This list is the second installment of Movies Every Menswear Fan Should Watch, wherein we’ll cover movies from the 1970s to the modern era. If you haven’t yet, check out part one, where we covered vintage movies from the ’30s through the ’60s.
Must-See Movies From the 1970s Through the 2010s
1-2. The Godfather, Parts I & II (1972 & 1974)
The movie series depicts the life of the Corleone mafia family — in particular, the patriarch Vito and his son Michael. Part I spans from 1945 to ’55, while Part II focuses on the early life of Vito in the early 1900s and on Michael in 1958. Both films feature a wide array of clothing, including military attire, Black Tie, suits, and various other outfits.
Of course, while some of the Mafiosi outfits can be more on the ostentatious side, people are well-dressed in general. And yes, we also recommend these movies for the plot–even though Part III (from the ’90s) may be a bit more questionable.
3. The Sting (1973)
This movie features Paul Newman and Robert Redford. It is set in 1936 and as such, the period clothing is of interest to clotheshorses. The movie won seven Oscars out of ten nominations, and you can see the actors wearing black-tie outfits including detachable collars (which were period-accurate) and patterned suits.
4. The Great Gatsby (1974)
This version is the third of four movies about the title character. Originally penned by St. Paul native, F. Scott Fitzgerald, the novel is usually acclaimed for its language–but because of the setting, the clothes are of particular importance to anyone interested in men’s clothing.
Set in the 1920s, Ralph Lauren designed the suits and costumes in this movie. While they have a distinct ’70s flair, particularly the suits, they’re still very interesting to see–especially the pink suit that Robert Redford wears. By the way: we’ve also analyzed the style of the 2013 version of The Great Gatsby!
5. Chinatown (1974)
Chinatown is hailed by many cinephiles as one of the best movies ever produced. It won numerous awards and was selected for preservation by the Library of Congress. The reason we put it on this list is that Jack Nicholson wears very period-accurate clothing, particularly his suits. Set in 1937, you can see him wearing tastefully neutral-colored suits paired with bolder ties and hats that flatter his face shape. If you watch it in a higher-res version, you can also see the subtle patterns, which are quite nice.
6. American Gigolo (1980)
American Gigolo established Richard Gere as a leading man in Hollywood, and it’s commonly known as being the first mainstream movie to feature a male leading star with full-frontal nudity. We think it’s worth watching for the clothes, however!
When Gere is actually clothed, he wears a number of different outfits that are also more prep influenced. He wears summery combinations with lightweight shirts and slacks, combinations of polos with sport coats, and a polo overcoat designed by Giorgio Armani.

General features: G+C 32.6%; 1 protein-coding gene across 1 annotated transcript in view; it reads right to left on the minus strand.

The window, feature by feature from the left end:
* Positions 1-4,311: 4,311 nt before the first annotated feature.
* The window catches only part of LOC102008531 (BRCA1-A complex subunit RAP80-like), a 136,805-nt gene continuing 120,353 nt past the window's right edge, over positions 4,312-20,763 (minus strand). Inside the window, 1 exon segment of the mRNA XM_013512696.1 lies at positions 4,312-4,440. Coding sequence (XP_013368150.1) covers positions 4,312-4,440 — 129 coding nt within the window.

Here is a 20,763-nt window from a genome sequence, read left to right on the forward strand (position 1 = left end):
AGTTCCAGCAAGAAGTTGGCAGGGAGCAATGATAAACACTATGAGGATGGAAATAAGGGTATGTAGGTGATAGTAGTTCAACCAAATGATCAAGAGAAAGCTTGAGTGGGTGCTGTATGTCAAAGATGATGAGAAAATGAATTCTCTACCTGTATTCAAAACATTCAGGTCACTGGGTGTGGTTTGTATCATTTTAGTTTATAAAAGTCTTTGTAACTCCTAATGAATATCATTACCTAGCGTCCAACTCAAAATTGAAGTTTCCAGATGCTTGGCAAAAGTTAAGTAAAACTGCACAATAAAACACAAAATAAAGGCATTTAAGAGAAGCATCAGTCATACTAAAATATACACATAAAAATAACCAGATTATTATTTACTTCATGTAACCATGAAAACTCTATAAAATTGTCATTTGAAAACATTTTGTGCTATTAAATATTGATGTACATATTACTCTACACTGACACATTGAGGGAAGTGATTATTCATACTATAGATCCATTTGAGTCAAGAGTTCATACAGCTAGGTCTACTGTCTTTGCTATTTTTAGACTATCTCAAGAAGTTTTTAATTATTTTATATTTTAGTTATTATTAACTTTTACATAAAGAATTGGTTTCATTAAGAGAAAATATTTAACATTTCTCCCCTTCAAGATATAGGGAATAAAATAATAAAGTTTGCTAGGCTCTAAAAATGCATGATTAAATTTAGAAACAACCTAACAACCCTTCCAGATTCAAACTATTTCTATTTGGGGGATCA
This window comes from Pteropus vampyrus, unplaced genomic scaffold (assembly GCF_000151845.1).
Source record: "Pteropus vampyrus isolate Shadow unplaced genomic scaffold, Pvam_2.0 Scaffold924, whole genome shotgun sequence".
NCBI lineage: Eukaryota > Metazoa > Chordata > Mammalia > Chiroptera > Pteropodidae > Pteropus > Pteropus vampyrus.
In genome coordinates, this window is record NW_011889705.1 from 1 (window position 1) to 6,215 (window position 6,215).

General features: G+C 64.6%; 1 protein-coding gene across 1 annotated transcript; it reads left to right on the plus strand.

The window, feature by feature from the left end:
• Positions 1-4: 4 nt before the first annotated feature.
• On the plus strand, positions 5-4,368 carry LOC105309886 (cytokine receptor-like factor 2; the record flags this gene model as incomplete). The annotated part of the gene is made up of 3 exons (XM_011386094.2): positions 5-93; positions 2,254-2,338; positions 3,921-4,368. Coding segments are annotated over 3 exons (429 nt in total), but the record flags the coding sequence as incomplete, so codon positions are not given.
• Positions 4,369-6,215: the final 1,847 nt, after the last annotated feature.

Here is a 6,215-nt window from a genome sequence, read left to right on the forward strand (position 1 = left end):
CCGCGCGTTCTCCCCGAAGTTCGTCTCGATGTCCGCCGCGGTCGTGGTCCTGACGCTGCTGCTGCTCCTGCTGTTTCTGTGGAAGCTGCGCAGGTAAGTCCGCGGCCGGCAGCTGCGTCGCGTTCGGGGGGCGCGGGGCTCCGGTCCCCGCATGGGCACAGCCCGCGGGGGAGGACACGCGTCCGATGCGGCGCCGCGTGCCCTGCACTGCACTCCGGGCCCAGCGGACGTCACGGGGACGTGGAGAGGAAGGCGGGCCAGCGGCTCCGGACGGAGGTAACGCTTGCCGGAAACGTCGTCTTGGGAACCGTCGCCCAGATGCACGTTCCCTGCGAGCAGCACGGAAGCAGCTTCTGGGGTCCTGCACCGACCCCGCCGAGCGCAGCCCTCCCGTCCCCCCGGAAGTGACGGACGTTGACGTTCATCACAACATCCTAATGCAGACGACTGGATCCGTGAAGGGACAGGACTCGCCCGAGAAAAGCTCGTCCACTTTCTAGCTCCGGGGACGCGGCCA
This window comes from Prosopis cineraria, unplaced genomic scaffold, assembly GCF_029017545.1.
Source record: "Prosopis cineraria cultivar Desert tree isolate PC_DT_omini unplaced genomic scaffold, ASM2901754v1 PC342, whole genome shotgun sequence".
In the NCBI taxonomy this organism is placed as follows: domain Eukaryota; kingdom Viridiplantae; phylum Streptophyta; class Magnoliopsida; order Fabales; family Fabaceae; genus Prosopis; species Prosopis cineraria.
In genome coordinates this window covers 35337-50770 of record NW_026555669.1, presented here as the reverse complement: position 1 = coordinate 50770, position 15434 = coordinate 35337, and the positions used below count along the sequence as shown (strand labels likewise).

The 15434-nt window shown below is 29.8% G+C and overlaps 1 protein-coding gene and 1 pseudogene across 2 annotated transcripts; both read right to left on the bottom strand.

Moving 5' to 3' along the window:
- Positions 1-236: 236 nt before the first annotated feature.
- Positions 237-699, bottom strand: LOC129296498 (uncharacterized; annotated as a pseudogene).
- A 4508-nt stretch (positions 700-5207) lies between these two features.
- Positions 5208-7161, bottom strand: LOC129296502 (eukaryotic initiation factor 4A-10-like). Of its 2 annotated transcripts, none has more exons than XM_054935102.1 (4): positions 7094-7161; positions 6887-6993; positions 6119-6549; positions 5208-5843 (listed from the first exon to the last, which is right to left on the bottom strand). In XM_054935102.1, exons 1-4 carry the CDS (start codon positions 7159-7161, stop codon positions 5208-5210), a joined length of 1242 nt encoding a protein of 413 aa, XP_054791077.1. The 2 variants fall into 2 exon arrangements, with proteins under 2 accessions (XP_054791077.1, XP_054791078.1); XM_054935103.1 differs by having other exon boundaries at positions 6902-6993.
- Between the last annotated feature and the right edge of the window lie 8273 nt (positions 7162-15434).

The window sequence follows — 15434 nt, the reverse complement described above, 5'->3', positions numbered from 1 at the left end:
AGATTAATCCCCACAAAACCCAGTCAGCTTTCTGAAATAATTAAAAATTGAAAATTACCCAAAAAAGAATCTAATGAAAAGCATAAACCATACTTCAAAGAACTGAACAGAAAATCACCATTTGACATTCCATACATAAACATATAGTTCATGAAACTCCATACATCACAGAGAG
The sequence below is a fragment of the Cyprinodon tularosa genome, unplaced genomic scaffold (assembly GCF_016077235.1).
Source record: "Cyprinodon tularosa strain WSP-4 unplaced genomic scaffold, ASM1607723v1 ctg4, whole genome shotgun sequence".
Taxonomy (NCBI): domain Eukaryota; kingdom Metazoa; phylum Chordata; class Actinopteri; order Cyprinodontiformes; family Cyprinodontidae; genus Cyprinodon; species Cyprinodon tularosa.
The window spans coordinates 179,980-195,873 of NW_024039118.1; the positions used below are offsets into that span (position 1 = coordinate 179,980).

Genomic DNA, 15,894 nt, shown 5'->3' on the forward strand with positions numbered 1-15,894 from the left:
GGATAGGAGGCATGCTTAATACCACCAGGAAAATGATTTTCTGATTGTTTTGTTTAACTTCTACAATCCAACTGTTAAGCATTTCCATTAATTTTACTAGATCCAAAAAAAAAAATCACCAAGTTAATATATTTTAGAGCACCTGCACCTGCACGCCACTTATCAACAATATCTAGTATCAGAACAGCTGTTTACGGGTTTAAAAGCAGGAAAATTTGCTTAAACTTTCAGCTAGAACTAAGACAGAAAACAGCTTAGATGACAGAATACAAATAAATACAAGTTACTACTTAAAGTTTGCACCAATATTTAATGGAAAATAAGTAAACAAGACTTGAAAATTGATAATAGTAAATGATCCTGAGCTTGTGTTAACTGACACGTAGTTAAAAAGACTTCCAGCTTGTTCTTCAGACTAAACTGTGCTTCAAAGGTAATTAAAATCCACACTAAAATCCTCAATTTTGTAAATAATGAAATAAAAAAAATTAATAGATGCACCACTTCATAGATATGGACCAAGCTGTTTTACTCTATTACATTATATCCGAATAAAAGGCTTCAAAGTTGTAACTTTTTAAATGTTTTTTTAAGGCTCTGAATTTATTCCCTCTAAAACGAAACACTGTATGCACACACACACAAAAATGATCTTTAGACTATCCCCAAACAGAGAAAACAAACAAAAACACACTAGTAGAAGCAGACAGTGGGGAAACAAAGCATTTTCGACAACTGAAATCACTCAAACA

7. The Untouchables (1987)
This is another period crime drama. Set in the 1930s, Prohibition agent Eliot Ness puts together the “Untouchables” task force to bring down gangster Al Capone. Wardrobe-wise it’s interesting because there’s a clear distinction established between Eliot Ness and his Untouchables (who mostly wear dark, muted suits) and the much more loud, elaborate, and ostentatious outfits of Al Capone and the gangsters. For a clotheshorse, the black-tie and white-tie outfits of Capone are more interesting than the regular dark suits that The Untouchables wear.
8. Wall Street (1987)
One movie that definitely can’t be missing from this list is Wall Street. Starring Michael Douglas as corporate raider Gordon Gekko and Charlie Sheen as a Wall-Street newcomer, this movie is really famous for its 1980s power suits. In general, it has come to be seen as representative of the focus on success and materialism in that decade. We’ve discussed Gordon Gekko’s outfits in our post on Halloween costumes! The film’s wardrobe was designed by Alan Flusser, who is a menswear style icon and author of many menswear books including Dressing the Man (which, if you haven’t read it, you should definitely check it out).
What stands out in the styling this movie are of course the double-breasted, peaked lapel power suits; the shirts, which are quite bold–including Winchester shirts with a contrasting white collar or even horizontal stripes; the suspenders, and the ties. You can also see lots of cufflinks, pleated pants, and cuffs. And while Gordon Gekko takes the top spot with his power suits, other suits are also interesting even though they’re a bit more muted.
9. Casino (1995)
Casino follows Ace Rothstein, a Jewish-American gambling expert overseeing a casino in Vegas. It is set in the ’70s, and if you’ve watched our video on The History of the Suit, you know that we’re not big fans of that decade in menswear; stylistically, it was just a sad time that was loud and filled with polyester and nylon. However, in this movie, the bold and excessive outfits fit in with the culture of Las Vegas. While we don’t recommend you wear the tone-on-tone suit and tie combinations and under lighter sport coats and suits which De Niro pulled off, it’s still fun to look at.
10. The Talented Mr. Ripley (1999)